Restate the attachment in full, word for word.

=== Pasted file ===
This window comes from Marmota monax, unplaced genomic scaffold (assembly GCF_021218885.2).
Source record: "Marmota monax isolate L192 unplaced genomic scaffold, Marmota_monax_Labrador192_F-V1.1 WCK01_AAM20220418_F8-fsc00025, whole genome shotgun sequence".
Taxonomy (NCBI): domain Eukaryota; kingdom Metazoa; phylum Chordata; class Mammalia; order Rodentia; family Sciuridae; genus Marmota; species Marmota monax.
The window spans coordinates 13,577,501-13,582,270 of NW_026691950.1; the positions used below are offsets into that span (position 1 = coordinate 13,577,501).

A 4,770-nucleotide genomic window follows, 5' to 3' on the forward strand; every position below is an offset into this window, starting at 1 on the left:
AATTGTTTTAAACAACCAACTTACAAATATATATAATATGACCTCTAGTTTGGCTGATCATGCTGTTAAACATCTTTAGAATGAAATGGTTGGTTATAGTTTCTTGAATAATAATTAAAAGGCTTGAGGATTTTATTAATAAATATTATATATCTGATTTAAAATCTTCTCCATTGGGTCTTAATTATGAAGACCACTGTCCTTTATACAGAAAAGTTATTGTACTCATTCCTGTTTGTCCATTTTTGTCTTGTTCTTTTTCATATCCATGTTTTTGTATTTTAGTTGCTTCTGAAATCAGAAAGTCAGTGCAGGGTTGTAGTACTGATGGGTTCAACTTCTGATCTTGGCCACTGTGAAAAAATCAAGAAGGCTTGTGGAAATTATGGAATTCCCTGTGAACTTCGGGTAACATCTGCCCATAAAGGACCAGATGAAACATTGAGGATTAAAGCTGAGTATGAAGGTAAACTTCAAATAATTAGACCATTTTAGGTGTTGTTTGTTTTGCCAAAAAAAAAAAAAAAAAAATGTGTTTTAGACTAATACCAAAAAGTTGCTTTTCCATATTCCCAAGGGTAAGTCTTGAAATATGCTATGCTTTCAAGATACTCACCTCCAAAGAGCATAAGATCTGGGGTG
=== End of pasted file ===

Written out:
This window comes from Marmota monax, unplaced genomic scaffold (assembly GCF_021218885.2).
Source record: "Marmota monax isolate L192 unplaced genomic scaffold, Marmota_monax_Labrador192_F-V1.1 WCK01_AAM20220418_F8-fsc00025, whole genome shotgun sequence".
Taxonomy (NCBI): domain Eukaryota; kingdom Metazoa; phylum Chordata; class Mammalia; order Rodentia; family Sciuridae; genus Marmota; species Marmota monax.
The window spans coordinates 13,577,501-13,582,270 of NW_026691950.1; the positions used below are offsets into that span (position 1 = coordinate 13,577,501).

A 4,770-nucleotide genomic window follows, 5' to 3' on the forward strand; every position below is an offset into this window, starting at 1 on the left:
AATTGTTTTAAACAACCAACTTACAAATATATATAATATGACCTCTAGTTTGGCTGATCATGCTGTTAAACATCTTTAGAATGAAATGGTTGGTTATAGTTTCTTGAATAATAATTAAAAGGCTTGAGGATTTTATTAATAAATATTATATATCTGATTTAAAATCTTCTCCATTGGGTCTTAATTATGAAGACCACTGTCCTTTATACAGAAAAGTTATTGTACTCATTCCTGTTTGTCCATTTTTGTCTTGTTCTTTTTCATATCCATGTTTTTGTATTTTAGTTGCTTCTGAAATCAGAAAGTCAGTGCAGGGTTGTAGTACTGATGGGTTCAACTTCTGATCTTGGCCACTGTGAAAAAATCAAGAAGGCTTGTGGAAATTATGGAATTCCCTGTGAACTTCGGGTAACATCTGCCCATAAAGGACCAGATGAAACATTGAGGATTAAAGCTGAGTATGAAGGTAAACTTCAAATAATTAGACCATTTTAGGTGTTGTTTGTTTTGCCAAAAAAAAAAAAAAAAAAATGTGTTTTAGACTAATACCAAAAAGTTGCTTTTCCATATTCCCAAGGGTAAGTCTTGAAATATGCTATGCTTTCAAGATACTCACCTCCAAAGAGCATAAGATCTGGGGTG